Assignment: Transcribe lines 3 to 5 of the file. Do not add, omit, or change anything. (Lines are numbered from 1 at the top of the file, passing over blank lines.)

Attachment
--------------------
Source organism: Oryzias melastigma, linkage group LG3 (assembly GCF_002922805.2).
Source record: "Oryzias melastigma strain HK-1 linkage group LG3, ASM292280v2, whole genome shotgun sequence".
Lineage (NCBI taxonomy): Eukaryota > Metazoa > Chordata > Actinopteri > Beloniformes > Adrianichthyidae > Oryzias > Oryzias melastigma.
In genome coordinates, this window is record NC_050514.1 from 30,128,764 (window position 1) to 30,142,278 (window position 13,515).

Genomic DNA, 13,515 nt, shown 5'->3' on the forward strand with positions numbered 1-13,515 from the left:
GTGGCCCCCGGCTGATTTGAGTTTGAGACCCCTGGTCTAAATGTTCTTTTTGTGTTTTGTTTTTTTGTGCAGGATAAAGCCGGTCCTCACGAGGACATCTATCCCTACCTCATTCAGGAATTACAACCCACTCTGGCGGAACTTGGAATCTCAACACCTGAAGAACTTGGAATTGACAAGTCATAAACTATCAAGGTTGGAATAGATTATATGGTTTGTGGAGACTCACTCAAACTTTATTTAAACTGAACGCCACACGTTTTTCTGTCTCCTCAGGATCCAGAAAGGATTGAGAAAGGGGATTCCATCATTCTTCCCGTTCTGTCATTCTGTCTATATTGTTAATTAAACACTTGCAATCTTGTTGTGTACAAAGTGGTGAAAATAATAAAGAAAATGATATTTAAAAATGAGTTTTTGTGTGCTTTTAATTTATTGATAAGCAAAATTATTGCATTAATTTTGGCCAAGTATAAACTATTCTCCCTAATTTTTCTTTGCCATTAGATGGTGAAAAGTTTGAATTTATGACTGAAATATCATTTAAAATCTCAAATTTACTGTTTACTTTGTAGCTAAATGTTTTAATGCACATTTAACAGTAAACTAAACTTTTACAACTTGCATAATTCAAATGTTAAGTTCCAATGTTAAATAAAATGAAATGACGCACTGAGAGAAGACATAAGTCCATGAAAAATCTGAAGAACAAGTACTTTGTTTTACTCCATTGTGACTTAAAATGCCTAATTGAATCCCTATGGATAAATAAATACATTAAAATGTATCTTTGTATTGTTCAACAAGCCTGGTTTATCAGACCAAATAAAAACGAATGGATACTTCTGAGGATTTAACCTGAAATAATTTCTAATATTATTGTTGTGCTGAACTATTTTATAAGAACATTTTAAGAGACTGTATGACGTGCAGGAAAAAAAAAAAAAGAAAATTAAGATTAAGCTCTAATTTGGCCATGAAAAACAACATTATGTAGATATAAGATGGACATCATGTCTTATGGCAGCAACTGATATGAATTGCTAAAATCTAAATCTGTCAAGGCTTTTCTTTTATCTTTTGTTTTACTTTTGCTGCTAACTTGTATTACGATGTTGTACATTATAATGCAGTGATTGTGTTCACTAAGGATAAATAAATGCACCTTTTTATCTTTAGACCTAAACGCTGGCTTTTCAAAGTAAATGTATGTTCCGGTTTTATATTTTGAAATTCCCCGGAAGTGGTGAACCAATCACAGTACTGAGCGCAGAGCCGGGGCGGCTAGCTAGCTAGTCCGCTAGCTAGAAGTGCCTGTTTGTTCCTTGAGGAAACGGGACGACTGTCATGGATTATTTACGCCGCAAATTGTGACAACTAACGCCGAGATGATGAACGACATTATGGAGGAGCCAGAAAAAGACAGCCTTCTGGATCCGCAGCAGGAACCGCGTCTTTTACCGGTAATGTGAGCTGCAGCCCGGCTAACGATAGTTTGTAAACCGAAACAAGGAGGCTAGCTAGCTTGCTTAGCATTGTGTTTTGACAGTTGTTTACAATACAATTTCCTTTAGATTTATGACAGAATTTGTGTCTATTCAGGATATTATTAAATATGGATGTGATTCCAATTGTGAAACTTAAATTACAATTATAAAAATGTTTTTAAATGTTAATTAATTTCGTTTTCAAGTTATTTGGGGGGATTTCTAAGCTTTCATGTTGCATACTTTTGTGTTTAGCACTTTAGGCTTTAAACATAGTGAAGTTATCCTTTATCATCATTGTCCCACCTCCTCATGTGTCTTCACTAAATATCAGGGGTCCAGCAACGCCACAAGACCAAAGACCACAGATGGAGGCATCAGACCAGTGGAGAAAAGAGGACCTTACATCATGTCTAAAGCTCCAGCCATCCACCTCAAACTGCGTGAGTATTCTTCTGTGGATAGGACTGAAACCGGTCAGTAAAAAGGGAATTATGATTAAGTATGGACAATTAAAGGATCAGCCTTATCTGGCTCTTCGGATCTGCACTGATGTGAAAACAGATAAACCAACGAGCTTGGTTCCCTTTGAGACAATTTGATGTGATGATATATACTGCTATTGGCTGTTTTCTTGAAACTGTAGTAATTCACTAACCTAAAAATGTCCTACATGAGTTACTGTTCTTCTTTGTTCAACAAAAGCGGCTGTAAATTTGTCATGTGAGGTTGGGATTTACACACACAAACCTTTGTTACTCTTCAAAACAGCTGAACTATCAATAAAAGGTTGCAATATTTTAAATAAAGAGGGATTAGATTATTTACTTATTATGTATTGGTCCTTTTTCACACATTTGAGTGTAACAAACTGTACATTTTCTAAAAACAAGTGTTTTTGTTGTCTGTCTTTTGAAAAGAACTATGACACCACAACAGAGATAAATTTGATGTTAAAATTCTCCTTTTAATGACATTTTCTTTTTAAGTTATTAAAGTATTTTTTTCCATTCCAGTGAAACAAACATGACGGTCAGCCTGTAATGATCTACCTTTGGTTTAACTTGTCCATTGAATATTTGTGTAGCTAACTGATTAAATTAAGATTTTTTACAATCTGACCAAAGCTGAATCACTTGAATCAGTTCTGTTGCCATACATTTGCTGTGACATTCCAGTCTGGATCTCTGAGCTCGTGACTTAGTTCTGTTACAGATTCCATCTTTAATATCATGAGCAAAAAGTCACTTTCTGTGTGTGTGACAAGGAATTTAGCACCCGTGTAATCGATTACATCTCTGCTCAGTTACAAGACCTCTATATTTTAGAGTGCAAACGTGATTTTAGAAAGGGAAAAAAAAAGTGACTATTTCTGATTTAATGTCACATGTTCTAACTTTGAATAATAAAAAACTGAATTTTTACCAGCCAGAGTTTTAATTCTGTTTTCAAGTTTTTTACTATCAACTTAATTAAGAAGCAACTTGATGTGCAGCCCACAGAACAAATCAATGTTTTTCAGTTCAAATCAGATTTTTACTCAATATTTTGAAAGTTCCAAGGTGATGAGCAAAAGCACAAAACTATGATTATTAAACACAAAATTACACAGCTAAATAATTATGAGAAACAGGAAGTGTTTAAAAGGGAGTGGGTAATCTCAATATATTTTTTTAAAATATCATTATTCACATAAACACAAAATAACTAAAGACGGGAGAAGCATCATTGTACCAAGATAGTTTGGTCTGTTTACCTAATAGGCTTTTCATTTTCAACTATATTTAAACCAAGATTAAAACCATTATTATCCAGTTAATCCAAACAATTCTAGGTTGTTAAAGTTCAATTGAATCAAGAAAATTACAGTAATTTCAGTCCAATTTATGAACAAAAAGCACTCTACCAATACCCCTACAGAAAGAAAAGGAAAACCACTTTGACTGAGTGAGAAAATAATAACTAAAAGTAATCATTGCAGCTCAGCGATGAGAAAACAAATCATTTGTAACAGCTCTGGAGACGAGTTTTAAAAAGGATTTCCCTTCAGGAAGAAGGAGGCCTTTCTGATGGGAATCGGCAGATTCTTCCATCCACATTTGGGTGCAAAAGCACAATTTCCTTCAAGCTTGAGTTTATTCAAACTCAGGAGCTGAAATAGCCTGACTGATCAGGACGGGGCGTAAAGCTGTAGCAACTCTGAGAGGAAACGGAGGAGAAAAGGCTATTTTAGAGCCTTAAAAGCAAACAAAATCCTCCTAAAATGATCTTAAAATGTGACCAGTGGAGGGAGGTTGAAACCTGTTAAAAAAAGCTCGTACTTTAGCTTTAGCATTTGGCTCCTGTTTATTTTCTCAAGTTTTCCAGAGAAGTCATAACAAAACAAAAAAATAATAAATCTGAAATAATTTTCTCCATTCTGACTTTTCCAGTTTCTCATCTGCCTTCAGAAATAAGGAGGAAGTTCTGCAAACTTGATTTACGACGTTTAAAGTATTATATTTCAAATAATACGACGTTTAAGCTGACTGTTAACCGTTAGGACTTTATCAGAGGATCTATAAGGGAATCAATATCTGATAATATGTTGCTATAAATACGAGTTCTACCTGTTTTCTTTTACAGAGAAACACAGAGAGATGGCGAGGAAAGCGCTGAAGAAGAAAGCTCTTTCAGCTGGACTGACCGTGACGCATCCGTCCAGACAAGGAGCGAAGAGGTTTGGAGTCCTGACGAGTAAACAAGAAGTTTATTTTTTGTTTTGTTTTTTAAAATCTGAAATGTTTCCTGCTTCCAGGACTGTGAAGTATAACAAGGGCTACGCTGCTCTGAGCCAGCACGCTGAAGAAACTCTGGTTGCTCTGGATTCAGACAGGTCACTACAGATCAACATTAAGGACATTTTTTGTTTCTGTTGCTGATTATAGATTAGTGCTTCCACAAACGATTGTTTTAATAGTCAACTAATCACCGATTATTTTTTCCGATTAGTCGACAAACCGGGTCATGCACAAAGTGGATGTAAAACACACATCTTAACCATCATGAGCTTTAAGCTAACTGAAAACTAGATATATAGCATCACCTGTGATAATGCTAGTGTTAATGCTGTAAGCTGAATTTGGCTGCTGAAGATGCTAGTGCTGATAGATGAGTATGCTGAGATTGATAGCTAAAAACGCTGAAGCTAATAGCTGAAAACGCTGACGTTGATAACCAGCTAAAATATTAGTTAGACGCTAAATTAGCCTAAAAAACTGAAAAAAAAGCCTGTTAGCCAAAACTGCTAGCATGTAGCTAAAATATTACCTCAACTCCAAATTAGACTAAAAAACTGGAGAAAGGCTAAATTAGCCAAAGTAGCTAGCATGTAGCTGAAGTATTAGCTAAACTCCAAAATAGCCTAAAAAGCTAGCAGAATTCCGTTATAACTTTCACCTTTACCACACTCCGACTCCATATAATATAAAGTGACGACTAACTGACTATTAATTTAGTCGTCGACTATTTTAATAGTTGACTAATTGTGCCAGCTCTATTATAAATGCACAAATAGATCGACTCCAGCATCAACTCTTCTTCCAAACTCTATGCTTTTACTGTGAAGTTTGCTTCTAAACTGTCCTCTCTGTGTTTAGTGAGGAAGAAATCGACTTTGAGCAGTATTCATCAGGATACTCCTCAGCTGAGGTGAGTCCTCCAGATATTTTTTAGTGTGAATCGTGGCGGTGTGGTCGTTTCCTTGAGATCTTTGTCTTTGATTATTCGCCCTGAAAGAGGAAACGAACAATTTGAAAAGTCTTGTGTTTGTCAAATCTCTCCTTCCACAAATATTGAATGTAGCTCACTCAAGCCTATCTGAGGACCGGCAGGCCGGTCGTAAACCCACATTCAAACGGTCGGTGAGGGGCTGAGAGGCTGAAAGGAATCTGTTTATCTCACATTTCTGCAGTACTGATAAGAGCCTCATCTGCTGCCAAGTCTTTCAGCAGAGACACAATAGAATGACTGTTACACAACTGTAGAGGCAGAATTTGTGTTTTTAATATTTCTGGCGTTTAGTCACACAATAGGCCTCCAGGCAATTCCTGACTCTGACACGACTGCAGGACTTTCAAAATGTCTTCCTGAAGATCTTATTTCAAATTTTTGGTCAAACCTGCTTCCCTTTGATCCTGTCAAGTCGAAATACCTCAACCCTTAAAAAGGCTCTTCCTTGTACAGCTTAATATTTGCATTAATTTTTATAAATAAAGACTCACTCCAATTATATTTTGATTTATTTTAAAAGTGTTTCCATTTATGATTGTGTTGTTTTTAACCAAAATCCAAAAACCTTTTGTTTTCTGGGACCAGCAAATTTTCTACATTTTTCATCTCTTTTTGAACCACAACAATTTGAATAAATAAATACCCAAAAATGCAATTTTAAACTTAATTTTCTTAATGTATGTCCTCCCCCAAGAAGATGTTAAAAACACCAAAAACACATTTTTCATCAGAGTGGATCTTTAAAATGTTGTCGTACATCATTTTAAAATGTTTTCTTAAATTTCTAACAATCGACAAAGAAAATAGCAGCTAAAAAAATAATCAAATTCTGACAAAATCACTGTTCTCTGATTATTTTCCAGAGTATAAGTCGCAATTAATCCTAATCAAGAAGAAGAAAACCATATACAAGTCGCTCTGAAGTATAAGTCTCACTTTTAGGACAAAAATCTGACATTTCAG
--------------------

Lineage (NCBI taxonomy): Eukaryota > Metazoa > Chordata > Actinopteri > Beloniformes > Adrianichthyidae > Oryzias > Oryzias melastigma.
In genome coordinates, this window is record NC_050514.1 from 30,128,764 (window position 1) to 30,142,278 (window position 13,515).

Genomic DNA, 13,515 nt, shown 5'->3' on the forward strand with positions numbered 1-13,515 from the left: